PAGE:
The Senate gave final approval Monday to two measures that continue limited emergency powers to manage COVID-19, while shifting from Gov. Ned Lamont to educators the decision whether to require masks in schools.
House Bill 5047 extends 11 of the hundreds of executive orders issued by Lamont under the extraordinary emergency powers he asserted on March 10, 2020 to confront a COVID outbreak that quickly spiraled into a pandemic. Most now will expire April 15.
“We are reclaiming the legislature’s authority, because if passed into law and signed by the governor, the governor would not have the authority to amend any of these, to revoke any of these,” said Sen. Matt Lesser, D-Middletown.
Lamont’s unilateral authority to temporarily enact or suspend laws expires Tuesday, the final day of the sixth in a series of gubernatorial emergency declarations made with increasing degrees of legislative oversight.
It will be replaced by a legislative emergency declaration passed Monday with the primary goal of preserving access to $30 million in monthly federal pandemic relief that extends benefits to recipients of SNAP, the nutritional aid program.
A resolution declaring the new and limited emergency through June 30 and the House bill extending the executive orders, plus others issued by the commissioner of public health, passed with every Republican in opposition.
The vote for the bill was 21-14, with Sen. Cathy Osten, D-Sprague, joining the GOP opposition, and Sen. Mary Daugherty Abrams, D-Meriden, absent. The emergency-declaration resolution passed on a straight party-line vote of 21-13, with Abrams and Sen. Steve Cassano, D-Manchester, absent.
Lamont, whose office made no statement after passage, is expected to sign the bill Tuesday. The legislature’s emergency-declaration resolution does not require his signature, nor can it be vetoed.
The measures represent a shift in the policies and politics of managing a pandemic nearing the end of its second year, as Lamont joins other Democratic governors in easing remaining mandates, most notably masks in schools and pre-schools.
“Today’s vote is not a decision guided by science. This is an ask of the legislature guided by politics,” Senate Minority Leader Kevin Kelly, R-Stratford. “The governor no longer wants to be the one to extend Connecticut’s emergency and his executive orders for a 7th time.”
The governor has said responsibility for continuing a mask mandate in schools will fall to local school boards on Feb. 28, the first day back to school after a vacation week for many districts.
Guidance to the local school boards is forthcoming from the commissioners of education and public health.
Until June 30, the commissioner of education would have the authority to reinstate a statewide school mask mandate in consultation with the commissioner of public health.
In the floor debate Tuesday, Democrats and Republicans framed talking points for the campaigns to come this summer and fall by a governor and state lawmakers seeking reelection.
Republicans renewed their objections about what they see as the legislature delegating its authority.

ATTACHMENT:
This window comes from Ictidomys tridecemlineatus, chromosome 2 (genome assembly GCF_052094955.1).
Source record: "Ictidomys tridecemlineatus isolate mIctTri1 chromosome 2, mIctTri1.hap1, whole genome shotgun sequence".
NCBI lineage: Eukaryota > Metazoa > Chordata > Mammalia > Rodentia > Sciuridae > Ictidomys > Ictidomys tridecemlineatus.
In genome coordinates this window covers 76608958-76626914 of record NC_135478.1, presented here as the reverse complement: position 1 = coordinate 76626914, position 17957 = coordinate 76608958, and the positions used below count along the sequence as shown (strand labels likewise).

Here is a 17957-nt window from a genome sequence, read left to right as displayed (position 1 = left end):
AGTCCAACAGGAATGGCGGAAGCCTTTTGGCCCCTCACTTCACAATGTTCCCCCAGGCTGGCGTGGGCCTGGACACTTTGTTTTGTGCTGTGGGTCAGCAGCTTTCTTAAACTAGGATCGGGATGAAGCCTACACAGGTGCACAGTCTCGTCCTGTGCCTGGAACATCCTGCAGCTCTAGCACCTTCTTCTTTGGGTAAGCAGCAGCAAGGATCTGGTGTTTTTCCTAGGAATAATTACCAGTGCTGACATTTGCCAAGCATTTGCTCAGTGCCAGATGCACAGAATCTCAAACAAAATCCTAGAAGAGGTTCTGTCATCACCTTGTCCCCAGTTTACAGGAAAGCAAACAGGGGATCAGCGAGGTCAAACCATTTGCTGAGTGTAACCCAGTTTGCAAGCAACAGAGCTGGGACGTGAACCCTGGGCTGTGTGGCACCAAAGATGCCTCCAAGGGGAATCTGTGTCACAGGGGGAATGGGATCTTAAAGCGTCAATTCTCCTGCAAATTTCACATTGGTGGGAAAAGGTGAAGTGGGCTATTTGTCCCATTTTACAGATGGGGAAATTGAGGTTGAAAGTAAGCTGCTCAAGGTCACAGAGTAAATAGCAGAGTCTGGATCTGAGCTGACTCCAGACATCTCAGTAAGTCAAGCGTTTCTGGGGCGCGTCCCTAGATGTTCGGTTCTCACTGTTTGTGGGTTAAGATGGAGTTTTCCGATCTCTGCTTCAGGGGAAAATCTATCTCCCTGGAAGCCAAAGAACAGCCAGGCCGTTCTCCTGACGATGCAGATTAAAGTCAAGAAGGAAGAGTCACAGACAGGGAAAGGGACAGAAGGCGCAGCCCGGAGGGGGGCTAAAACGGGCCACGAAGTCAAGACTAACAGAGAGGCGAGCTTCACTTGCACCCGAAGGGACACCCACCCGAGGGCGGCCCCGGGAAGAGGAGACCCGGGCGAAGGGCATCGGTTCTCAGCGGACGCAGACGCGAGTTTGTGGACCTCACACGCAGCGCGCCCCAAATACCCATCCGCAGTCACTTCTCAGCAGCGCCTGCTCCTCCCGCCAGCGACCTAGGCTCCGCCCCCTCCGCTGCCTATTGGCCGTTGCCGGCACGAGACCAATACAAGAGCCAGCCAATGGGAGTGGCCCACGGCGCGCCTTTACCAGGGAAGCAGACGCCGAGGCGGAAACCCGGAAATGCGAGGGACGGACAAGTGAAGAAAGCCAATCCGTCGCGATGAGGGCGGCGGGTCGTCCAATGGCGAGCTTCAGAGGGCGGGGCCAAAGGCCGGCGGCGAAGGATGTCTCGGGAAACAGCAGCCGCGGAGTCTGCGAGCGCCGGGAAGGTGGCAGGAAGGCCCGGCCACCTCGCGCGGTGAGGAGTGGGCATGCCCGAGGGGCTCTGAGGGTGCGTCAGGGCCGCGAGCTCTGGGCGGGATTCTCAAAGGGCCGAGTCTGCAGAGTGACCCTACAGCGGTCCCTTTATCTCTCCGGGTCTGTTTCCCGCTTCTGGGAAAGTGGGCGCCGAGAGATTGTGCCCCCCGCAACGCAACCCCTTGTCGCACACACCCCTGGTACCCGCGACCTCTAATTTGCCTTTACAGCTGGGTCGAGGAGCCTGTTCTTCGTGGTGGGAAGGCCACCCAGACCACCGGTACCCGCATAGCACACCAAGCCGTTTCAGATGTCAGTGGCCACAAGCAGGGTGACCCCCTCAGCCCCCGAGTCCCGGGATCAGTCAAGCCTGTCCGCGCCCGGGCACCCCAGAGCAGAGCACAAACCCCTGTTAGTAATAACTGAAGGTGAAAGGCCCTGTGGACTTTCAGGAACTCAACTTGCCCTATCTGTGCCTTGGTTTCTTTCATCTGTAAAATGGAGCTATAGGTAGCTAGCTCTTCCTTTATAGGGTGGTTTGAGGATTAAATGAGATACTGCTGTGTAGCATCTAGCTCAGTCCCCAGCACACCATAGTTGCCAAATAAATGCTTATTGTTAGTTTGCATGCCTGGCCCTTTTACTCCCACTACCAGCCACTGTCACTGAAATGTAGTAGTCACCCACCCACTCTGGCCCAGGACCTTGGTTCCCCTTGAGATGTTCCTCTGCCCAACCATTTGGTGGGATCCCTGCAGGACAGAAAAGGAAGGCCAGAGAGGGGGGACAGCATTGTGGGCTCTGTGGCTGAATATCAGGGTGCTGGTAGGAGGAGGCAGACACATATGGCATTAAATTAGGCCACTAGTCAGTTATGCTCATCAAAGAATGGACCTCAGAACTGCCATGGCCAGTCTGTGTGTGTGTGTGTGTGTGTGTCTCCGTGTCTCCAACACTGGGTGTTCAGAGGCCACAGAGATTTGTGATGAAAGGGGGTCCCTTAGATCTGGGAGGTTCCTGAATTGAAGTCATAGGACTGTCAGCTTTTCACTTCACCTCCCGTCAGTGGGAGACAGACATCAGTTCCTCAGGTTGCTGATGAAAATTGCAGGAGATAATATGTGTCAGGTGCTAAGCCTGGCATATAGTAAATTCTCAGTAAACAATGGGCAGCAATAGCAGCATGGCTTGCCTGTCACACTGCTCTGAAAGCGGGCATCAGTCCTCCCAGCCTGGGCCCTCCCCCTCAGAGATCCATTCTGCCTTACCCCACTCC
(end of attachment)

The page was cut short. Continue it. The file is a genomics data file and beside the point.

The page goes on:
“That authoritarian power, or COVID emergency power, is intoxicating,” said Sen. Tony Hwang, R-Fairfield. “It’s very alluring, to hold on to control because life is a lot easier. You can make laws, you can dictate policy. You don’t have to have disagreement.”
But Democrats said those complaints were outdated: The legislature was asserting control Monday, not deferring to the executive, said Senate President Pro Tem Martin M. Looney, D-New Haven.
Looney said the pandemic and the emergency has ebbed and waned.
“But it’s by no means over,” Looney said.
Republicans complained of the lack of metrics measuring whether an emergency persists — and when Democrats believe it should end. Even a limited state of emergency is misleading, they said.
“You are scaring people,” said Sen. Rob Sampson, R-Wolcott. “We should be giving them the truth and empower them to make their best choices.”
The latest data published Monday by the Lamont administration showed hospitalizations for COVID falling by 61 over the weekend to 406, less than a quarter of the most recent peak of more than 1,900 last month.
The testing positivity rate was 3.32%, down from the mid-20s in January.
But that precipitous drop came after a stomach-churning rise, and Senate Majority Leader Bob Duff, D-Norwalk, reminded lawmakers that the emergency seemed over after the first surge in cases, before the delta and omicron variants.
“This was just before delta, and before anyone had even contemplated omicron. Could you imagine if we let the executive orders expire?” Duff said.
Three of the executive orders continued by the House bill dealt with vaccinations, two mandating vaccinations for certain workers and another requiring nursing home visitors to either be vaccinated or tested.
One continues the stay in evictions for non-payment if an application for UniteCt rental assistance is pending.
Another made regulatory changes easing the approval process for the number of licensed health care workers and hospital beds to treat COVID patients. Another waives competitive bidding for COVID-related goods and services.
Sen. Dan Champagne, R-Vernon, said he saw no legitimate reason to continue bid waivers. Lesser said they have been used sparingly, mainly to obtain rapid tests and masks that were in short supply.